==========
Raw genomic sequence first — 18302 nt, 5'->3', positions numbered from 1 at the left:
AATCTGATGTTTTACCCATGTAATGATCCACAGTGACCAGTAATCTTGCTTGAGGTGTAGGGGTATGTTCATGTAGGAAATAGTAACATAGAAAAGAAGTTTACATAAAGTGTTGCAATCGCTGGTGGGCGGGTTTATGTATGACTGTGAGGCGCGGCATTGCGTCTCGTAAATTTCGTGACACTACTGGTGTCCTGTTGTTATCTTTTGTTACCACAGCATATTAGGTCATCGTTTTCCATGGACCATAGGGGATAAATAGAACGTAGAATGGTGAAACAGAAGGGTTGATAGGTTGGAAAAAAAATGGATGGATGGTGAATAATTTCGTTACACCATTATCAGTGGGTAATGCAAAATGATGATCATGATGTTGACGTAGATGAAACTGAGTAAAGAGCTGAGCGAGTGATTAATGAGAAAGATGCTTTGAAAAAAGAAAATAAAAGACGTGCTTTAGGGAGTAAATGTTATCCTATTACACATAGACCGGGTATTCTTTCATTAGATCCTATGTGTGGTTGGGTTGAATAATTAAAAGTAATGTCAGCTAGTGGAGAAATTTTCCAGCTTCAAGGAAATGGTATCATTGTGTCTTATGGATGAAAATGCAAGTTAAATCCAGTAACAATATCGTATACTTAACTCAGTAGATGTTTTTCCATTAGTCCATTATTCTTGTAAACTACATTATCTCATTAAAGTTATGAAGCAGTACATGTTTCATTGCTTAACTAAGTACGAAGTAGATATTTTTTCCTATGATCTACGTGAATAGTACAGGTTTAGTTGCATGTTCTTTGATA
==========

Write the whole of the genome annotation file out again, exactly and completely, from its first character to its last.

Raw genomic sequence first — 18302 nt, 5'->3', positions numbered from 1 at the left:
AATCTGATGTTTTACCCATGTAATGATCCACAGTGACCAGTAATCTTGCTTGAGGTGTAGGGGTATGTTCATGTAGGAAATAGTAACATAGAAAAGAAGTTTACATAAAGTGTTGCAATCGCTGGTGGGCGGGTTTATGTATGACTGTGAGGCGCGGCATTGCGTCTCGTAAATTTCGTGACACTACTGGTGTCCTGTTGTTATCTTTTGTTACCACAGCATATTAGGTCATCGTTTTCCATGGACCATAGGGGATAAATAGAACGTAGAATGGTGAAACAGAAGGGTTGATAGGTTGGAAAAAAAATGGATGGATGGTGAATAATTTCGTTACACCATTATCAGTGGGTAATGCAAAATGATGATCATGATGTTGACGTAGATGAAACTGAGTAAAGAGCTGAGCGAGTGATTAATGAGAAAGATGCTTTGAAAAAAGAAAATAAAAGACGTGCTTTAGGGAGTAAATGTTATCCTATTACACATAGACCGGGTATTCTTTCATTAGATCCTATGTGTGGTTGGGTTGAATAATTAAAAGTAATGTCAGCTAGTGGAGAAATTTTCCAGCTTCAAGGAAATGGTATCATTGTGTCTTATGGATGAAAATGCAAGTTAAATCCAGTAACAATATCGTATACTTAACTCAGTAGATGTTTTTCCATTAGTCCATTATTCTTGTAAACTACATTATCTCATTAAAGTTATGAAGCAGTACATGTTTCATTGCTTAACTAAGTACGAAGTAGATATTTTTTCCTATGATCTACGTGAATAGTACAGGTTTAGTTGCATGTTCTTTGATA